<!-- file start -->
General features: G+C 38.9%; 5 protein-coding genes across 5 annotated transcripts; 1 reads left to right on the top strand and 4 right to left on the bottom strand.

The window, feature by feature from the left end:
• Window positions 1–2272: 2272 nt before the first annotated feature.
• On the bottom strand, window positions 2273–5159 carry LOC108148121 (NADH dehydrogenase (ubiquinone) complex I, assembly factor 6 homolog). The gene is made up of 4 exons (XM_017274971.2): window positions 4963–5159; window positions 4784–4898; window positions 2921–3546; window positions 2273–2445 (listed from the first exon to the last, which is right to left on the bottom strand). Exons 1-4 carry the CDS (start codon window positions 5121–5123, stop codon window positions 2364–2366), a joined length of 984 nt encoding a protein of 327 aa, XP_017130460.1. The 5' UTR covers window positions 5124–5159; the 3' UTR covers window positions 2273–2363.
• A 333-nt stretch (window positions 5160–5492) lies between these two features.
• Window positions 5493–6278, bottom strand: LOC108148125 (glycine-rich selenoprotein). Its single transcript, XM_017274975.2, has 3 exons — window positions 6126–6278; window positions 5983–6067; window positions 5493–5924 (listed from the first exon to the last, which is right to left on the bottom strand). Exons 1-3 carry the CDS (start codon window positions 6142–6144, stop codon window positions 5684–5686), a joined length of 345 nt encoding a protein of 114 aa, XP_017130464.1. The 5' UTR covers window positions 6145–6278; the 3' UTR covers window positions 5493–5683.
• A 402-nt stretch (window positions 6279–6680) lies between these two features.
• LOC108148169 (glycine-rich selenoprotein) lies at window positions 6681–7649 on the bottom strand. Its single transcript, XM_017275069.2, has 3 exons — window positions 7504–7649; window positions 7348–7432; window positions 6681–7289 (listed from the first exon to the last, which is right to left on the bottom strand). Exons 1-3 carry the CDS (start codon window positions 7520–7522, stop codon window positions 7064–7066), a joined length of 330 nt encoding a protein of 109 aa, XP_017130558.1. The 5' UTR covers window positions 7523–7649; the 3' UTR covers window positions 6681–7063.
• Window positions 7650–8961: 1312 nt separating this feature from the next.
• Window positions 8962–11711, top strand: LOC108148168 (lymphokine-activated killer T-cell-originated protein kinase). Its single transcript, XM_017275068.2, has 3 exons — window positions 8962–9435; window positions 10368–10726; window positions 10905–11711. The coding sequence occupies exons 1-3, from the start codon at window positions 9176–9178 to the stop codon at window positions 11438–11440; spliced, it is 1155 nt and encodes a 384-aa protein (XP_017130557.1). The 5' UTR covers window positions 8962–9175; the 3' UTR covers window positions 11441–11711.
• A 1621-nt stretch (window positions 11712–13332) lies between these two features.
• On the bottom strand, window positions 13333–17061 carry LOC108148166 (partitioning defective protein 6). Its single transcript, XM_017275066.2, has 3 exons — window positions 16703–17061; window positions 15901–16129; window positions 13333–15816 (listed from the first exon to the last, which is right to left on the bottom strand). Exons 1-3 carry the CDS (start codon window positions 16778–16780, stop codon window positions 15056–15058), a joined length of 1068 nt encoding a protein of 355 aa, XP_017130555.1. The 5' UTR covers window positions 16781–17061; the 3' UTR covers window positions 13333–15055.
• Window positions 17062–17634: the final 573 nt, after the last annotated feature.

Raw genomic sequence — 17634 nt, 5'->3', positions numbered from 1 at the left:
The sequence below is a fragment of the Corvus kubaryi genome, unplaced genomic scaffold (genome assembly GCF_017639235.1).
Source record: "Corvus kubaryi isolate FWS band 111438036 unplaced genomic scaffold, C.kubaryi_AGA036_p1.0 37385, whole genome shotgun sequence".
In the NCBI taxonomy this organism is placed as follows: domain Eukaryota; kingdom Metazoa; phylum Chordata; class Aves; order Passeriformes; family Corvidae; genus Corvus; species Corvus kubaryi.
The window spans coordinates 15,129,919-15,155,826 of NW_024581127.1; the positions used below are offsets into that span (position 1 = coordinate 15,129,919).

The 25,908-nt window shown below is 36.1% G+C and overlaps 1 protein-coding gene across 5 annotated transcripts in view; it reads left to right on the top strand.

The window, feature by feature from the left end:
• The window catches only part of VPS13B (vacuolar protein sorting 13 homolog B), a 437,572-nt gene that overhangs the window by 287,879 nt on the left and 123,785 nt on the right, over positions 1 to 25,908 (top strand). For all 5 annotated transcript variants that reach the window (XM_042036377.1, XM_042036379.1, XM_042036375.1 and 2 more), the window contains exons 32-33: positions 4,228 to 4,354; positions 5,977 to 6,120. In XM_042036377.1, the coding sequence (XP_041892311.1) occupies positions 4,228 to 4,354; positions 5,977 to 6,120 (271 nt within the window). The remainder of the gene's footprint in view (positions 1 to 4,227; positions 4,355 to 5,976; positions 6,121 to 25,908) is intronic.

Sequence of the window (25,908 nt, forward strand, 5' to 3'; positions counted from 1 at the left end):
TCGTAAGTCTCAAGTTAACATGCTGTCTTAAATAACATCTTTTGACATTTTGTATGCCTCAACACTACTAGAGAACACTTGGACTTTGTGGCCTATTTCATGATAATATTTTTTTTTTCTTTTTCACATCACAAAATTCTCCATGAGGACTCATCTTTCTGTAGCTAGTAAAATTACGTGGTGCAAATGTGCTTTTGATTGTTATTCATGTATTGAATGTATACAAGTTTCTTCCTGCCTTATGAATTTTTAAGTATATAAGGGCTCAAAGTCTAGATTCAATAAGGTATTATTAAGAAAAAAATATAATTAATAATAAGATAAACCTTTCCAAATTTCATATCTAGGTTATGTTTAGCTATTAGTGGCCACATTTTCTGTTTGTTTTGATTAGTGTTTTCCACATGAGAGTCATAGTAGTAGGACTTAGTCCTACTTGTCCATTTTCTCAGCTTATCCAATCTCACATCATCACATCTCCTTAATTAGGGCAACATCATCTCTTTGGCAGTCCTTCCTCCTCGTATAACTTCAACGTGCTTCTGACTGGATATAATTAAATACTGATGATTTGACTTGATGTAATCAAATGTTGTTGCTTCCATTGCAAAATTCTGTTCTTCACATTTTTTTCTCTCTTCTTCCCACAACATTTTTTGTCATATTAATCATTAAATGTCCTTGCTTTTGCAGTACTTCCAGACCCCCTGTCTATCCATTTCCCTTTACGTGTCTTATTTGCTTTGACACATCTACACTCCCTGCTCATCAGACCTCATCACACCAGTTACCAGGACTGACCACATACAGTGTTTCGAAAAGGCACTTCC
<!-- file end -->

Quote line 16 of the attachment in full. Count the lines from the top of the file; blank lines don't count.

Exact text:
Source record: "Corvus kubaryi isolate FWS band 111438036 unplaced genomic scaffold, C.kubaryi_AGA036_p1.0 37385, whole genome shotgun sequence".